CBST’s B’chol L’vavcha, on the other hand is peppered with poems by Tony Kushner, Muriel Rukeyser, and Adrienne Rich, few of which directly address gay issues. The prayers switch between masculine and feminine language for God, aiming for balance. Its margins offer interesting factoids and notes—the KKK forbade members from singing “God Bless America” because it was written by the Jewish Irving Berlin and there’s a connection between the gay-pride flag, the Stonewall Riots, and the story of Noah, for whom God created a rainbow as a way to say “I will never destroy you again, and it’s now up to you to create a universe you can be proud of,” according to the siddur.
Where Sha’ar Zahav offers a separate women’s Amidah, CBST has made a subtler change, adding to the list of matriarchs the names of Bilhah and Zilpah, concubines of Jacob who gave birth to several of the men that would go on to form the tribes of Israel. “In our community there are so many parents who don’t have legal protections, but are loving parents of children,” explained Ayelet Cohen, the congregation’s associate rabbi.
CBST has modified “Lecha Dodi,” a traditional song comparing God’s love to the love of a groom for his bride, to say instead “as a heart rejoices in love.” “It was very important to us that it fits the music,” said Cohen. Their siddur also modifies the prayer “Ma Tovu,” which celebrates the coming together of a community and traditionally only mentions brothers. “We already see versions that include women, but even that assumes a binary concept of gender,” Cohen said. “So we include a third line, that we are all gathered together.”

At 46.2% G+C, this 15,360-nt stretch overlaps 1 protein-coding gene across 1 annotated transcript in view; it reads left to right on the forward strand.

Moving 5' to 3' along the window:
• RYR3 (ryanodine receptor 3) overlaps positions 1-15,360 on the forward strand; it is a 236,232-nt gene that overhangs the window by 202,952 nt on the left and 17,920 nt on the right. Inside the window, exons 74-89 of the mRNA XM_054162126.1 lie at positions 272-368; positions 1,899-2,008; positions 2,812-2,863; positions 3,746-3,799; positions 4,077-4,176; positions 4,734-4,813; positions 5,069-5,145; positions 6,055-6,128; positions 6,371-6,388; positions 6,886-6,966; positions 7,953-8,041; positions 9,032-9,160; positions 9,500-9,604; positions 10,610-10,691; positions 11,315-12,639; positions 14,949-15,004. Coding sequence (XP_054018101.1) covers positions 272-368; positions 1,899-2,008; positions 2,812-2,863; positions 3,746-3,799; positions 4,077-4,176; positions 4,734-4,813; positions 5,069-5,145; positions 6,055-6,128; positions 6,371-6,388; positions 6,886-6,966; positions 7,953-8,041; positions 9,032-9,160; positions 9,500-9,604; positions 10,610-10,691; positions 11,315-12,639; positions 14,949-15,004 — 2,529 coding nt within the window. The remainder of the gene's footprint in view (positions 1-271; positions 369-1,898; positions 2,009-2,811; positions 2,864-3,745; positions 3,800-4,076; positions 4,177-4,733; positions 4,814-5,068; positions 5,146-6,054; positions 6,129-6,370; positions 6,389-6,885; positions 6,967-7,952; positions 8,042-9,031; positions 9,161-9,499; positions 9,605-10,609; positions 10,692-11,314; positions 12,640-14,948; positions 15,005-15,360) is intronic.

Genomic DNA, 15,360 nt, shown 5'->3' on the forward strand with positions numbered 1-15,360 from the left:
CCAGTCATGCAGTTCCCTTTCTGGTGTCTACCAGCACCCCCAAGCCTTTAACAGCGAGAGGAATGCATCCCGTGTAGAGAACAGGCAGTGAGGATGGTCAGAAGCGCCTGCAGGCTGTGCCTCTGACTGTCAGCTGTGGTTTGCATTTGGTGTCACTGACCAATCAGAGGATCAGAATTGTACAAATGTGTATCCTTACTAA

In addition to the Friday night service, B’chol L’vavcha also includes liturgy for the holiday cycle. There are also prayers for events like comings out, baby namings, and the formation of committed relationships. But the siddur is “conscious not to suggest a particular order that these things should happen in life,” Cohen said.
While both siddurim focus on inclusiveness, Sha’ar Zahav does so by including prayers to suit every variety of gender identity and every aspect of the gay experience. By contrast, B’chol L’vavcha by and large contains one version of each prayer, designed to suit as many people as possible. They both include sections honoring World AIDS Day and the Transgender Day of Remembrance, but while CBST marks these days with poems and readings by celebrated authors, Sha’ar Zahav creates traditionally formatted liturgy for the occasions.
Rabbis from both congregations reject the idea that there is anything divisive about having more than one gay-friendly siddur. “I don’t think that reflects anything new,” said Sharon Kleinbaum, the senior rabbi at CBST. “Synagogues throughout Jewish history have created siddurim that reflect their communities.”